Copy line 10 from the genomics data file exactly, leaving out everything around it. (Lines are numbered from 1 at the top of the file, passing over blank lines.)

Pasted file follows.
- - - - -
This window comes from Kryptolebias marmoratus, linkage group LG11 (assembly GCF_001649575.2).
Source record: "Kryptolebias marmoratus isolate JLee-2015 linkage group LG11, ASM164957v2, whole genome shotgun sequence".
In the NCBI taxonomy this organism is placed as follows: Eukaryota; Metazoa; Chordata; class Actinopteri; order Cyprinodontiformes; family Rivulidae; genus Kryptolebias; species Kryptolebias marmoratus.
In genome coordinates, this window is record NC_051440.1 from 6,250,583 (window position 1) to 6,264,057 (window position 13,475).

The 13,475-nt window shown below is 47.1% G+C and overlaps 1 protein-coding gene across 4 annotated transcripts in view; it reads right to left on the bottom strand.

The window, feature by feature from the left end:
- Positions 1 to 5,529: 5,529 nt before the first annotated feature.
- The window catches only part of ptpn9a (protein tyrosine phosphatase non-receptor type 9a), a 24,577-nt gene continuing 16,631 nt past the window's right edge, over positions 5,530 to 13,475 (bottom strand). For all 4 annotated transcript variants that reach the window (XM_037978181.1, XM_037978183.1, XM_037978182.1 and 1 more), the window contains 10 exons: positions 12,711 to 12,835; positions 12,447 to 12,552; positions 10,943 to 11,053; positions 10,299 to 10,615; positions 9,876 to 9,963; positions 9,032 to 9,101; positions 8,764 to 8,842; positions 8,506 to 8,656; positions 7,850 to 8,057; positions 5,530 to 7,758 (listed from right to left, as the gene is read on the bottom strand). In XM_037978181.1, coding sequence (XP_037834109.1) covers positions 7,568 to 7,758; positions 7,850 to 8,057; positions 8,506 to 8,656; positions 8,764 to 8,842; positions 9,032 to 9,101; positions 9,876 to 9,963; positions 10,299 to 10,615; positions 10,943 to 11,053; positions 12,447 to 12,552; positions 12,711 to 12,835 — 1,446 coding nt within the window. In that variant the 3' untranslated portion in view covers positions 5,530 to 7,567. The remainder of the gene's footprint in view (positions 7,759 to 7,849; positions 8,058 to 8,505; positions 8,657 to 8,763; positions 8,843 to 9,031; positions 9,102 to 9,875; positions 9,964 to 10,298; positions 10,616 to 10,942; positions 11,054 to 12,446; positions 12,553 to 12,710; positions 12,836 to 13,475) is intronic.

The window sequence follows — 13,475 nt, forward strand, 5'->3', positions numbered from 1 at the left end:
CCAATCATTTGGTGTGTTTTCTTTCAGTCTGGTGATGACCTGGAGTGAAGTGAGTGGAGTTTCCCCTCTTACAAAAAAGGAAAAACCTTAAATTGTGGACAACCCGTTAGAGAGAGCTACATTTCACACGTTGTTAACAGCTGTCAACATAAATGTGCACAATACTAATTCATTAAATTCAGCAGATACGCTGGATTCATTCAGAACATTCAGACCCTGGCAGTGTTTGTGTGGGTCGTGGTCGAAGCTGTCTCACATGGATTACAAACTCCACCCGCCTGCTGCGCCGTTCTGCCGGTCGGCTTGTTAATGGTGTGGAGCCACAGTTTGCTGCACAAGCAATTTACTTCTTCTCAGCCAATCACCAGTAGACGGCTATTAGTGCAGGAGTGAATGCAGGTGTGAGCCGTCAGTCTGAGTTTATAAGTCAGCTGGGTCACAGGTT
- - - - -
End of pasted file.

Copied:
CCAATCATTTGGTGTGTTTTCTTTCAGTCTGGTGATGACCTGGAGTGAAGTGAGTGGAGTTTCCCCTCTTACAAAAAAGGAAAAACCTTAAATTGTGGACAACCCGTTAGAGAGAGCTACATTTCACACGTTGTTAACAGCTGTCAACATAAATGTGCACAATACTAATTCATTAAATTCAGCAGATACGCTGGATTCATTCAGAACATTCAGACCCTGGCAGTGTTTGTGTGGGTCGTGGTCGAAGCTGTCTCACATGGATTACAAACTCCACCCGCCTGCTGCGCCGTTCTGCCGGTCGGCTTGTTAATGGTGTGGAGCCACAGTTTGCTGCACAAGCAATTTACTTCTTCTCAGCCAATCACCAGTAGACGGCTATTAGTGCAGGAGTGAATGCAGGTGTGAGCCGTCAGTCTGAGTTTATAAGTCAGCTGGGTCACAGGTT